At the BIMSTEC Trade, Commerce and Economic Ministerial meeting held on 8 February 2004 in Phuket Thailand, the member countries jointly signed a Framework Agreement to establish a Free Trade Area by 2013 to create a conducive environment for trade for member countries without any barriers. Initially Bangladesh did not sign the agreement due to prevailing domestic issues, but later Bangladesh joined for the Framework Agreement.
The objective of the Agreement is to strengthen and enhance economic, trade and investment cooperation among the members, progressively liberalise and promote trade goods and services and explore new areas.
The Trade Negotiating Committee (TNC) was set up in 2004 to continue all negotiations on the implementation of FTA. Trade negotiations mainly cover all trade in goods, outline the reduction and elimination of tariffs with more flexibility granted to the LDCs. The Committee is required to start deliberations on general rules, etc., focusing the preparation of on positive and negative list. It is expected to expedite implementation of FAT by the regular TNC meetings being held now.
Sri Lanka’s first FTA signed with India in 2000 was the first bilateral FTA of India. Since then, the implementation of the Sri Lanka-Pakistan FTA became effective from 2005. As a member of SAARC, Sri Lanka became member of the South Asian Free Trade Area (SAFTA) which came into force in 2006.
Sri Lanka had discussions and negotiations with Bangladesh and Egypt for FTAs in early 2000 but did not continue discussions. Currently the discussions are in progress to implement a FTA between Sri Lanka and China. However BIMSTEC FTA will be a promising one which is at a reachable threshold.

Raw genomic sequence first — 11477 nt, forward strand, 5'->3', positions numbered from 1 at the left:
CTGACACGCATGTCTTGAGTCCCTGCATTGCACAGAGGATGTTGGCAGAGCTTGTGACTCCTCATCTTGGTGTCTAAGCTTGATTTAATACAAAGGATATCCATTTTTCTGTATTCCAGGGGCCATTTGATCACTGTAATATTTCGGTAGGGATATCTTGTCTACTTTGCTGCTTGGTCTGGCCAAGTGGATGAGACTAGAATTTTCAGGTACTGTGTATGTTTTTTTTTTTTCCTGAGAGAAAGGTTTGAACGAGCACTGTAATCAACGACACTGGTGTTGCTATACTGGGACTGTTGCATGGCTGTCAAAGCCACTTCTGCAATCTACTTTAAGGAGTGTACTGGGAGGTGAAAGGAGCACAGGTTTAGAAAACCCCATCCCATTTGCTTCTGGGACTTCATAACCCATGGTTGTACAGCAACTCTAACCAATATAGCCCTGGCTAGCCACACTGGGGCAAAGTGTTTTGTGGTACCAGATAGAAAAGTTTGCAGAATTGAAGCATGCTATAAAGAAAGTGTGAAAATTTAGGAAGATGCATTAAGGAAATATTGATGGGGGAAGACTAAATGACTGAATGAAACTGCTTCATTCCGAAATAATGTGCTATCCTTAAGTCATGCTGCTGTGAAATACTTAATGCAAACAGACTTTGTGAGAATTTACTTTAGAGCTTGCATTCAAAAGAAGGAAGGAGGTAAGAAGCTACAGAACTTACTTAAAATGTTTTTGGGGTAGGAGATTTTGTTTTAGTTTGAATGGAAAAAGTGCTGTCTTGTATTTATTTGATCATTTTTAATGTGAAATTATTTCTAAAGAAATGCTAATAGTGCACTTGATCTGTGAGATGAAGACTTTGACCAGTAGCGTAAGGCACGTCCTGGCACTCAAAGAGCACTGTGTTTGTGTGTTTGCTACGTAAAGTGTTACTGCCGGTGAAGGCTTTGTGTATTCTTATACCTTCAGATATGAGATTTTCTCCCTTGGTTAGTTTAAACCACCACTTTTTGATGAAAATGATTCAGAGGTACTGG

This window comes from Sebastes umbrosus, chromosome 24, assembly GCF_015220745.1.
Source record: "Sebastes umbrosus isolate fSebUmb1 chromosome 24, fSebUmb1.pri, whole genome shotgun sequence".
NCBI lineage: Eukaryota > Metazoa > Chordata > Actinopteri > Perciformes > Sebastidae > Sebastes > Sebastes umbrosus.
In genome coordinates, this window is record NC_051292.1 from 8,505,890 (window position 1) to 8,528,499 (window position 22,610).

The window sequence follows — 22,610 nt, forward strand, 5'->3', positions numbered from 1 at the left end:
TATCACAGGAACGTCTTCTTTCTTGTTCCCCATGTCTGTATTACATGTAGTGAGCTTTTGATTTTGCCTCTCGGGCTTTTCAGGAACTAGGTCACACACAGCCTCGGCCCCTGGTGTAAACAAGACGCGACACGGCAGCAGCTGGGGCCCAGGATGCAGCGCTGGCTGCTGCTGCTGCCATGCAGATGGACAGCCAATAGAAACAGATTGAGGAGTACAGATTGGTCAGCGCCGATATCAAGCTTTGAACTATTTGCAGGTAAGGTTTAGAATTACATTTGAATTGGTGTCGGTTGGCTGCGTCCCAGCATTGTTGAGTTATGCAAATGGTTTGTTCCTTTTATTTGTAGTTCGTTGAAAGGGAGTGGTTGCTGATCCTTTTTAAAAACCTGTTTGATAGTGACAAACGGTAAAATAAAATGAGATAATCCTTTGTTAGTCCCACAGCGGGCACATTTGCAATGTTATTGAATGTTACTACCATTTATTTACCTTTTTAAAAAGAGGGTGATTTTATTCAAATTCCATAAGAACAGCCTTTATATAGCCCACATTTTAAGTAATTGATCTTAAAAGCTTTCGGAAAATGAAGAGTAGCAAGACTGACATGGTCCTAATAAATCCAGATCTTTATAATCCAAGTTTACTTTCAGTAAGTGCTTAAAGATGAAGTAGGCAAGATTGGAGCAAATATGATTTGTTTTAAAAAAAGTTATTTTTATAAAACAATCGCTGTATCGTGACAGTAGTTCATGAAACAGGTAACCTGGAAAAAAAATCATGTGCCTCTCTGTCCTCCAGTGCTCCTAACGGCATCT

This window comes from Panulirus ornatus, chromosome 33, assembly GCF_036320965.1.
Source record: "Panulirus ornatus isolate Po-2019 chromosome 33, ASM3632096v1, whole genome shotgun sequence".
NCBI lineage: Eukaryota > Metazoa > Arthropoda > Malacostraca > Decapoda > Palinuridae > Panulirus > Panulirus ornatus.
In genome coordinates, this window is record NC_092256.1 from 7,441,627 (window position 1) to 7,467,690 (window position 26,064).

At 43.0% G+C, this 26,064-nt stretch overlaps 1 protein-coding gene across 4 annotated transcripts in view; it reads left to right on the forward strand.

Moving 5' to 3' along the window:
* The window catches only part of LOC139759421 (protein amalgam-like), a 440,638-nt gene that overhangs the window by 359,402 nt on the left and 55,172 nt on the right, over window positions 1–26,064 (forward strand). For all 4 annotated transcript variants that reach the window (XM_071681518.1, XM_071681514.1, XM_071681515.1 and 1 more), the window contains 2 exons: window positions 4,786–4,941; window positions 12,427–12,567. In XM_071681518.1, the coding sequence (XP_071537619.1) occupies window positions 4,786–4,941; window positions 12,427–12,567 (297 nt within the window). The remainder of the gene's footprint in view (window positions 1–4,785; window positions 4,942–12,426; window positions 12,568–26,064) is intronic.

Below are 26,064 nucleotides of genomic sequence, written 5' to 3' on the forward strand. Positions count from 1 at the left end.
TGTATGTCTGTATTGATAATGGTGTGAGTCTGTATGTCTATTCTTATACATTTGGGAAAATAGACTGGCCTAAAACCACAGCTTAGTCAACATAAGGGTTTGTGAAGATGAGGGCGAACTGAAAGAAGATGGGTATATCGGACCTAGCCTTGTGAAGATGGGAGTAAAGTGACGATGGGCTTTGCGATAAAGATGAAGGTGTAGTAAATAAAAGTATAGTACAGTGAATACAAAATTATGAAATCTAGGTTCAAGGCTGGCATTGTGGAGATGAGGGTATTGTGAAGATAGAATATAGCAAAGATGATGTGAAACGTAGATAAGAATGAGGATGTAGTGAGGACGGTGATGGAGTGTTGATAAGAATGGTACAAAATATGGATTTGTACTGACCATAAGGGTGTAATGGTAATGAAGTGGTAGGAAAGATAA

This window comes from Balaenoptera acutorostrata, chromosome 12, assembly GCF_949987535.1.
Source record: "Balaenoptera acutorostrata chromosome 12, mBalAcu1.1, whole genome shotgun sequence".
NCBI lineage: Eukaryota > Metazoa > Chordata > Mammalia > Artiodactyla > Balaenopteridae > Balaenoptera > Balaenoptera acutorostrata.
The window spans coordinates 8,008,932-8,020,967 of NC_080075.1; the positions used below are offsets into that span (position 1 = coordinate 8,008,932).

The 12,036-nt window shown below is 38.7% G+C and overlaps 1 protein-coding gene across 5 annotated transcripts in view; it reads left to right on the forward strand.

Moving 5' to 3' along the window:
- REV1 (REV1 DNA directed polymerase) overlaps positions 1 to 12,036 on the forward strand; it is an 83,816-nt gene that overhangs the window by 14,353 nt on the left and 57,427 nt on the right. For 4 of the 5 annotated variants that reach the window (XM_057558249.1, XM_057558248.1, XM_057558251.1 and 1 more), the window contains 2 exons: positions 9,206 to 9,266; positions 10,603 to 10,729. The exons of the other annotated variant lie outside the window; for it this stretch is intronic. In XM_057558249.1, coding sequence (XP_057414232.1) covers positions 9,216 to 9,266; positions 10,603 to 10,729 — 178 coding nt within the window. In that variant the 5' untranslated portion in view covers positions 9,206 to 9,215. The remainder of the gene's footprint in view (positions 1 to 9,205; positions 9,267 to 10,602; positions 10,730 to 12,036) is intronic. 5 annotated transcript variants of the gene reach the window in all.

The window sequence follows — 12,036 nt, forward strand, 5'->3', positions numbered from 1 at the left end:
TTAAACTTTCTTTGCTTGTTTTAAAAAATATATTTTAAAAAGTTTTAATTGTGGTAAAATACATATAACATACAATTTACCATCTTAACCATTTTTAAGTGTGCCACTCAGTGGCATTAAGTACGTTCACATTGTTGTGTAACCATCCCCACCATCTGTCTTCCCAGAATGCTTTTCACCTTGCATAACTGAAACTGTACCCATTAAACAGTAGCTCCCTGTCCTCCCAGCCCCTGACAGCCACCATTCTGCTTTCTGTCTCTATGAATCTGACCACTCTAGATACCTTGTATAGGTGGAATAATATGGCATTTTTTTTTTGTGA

Somebody may argue that Sri Lanka is already in SAFTA and FTA with India. Sri Lanka could utilise benefits of these agreements as most of member countries of BIMSTEC are South Asian nations and they have their own SAFTA agreement. Also India covers the bulk of trade of Sri Lanka. Myanmar and Thailand cover only 3% of Sri Lanka’s total trade. But with fast moving world for liberalised trade, FTAs hold an integral part of trading pacts. This provides opportunities not only for trade without barriers, but also to improve and promote other activities like investment and tourism et al.
Bridge for long term trade
BIMSTEC is an important trade agreement to member countries including Sri Lanka, as it is has the potential to be a bridge for long term trade in South Asia and South East Asia. It covers significant areas of Asia.
The BIMSTEC region is a region with US$ 2,454 billion GDP containing 1.5 billion population and US$ 1,135 billion total trade. This organisation mixes a diverse cultural, social and economic group. Social and economically Sri Lanka, India and Thailand are defined as Non-Less Developed Countries and other four countries Bangladesh, Bhutan, Myanmar and Nepal are in the LCD category.
It is understood now that Japan is willing to help BIMSTEC to make its objectives successful. BIMSTEC, the organised trade bloc in South Asia and South East Asia, would be fortunate to share the cooperation extended by Japan as the fifth economic power in the world. Sri Lanka has been trading with Japan which is our ninth largest export market with US$ 226 million (2013) exports during a long period of time. The possibility of Japan joining BIMSTEC will make a better platform for Sri Lanka to expand her market share in this leading market.
It is thought today that China too would consider extending its cooperation to BIMSTEC. Since 2003, China has entered nine FTAs and China is still looking forward to have more FTAs with Asia. Presently a few FTAs are in progress of development according to China’s preference such as the China-India Regional Trade Arrangement Study, China-Korea FTA Joint Feasibility Study, and China-Japan-Korea Joint Study.
Today, cooperation amongst trading blocs has increased and important discussions are being held regarding free trade facilities in a global social economic scenario. ASEAN having a FTA with New Zealand and Australia is one such case. Some economists predict that in future the ASEAN will cooperate with BIMSTEC to create a wider free trade area in Asia. Thailand and Myanmar as members of the ASEAN have great potential in making this concept a reality.
Diversifying export destinations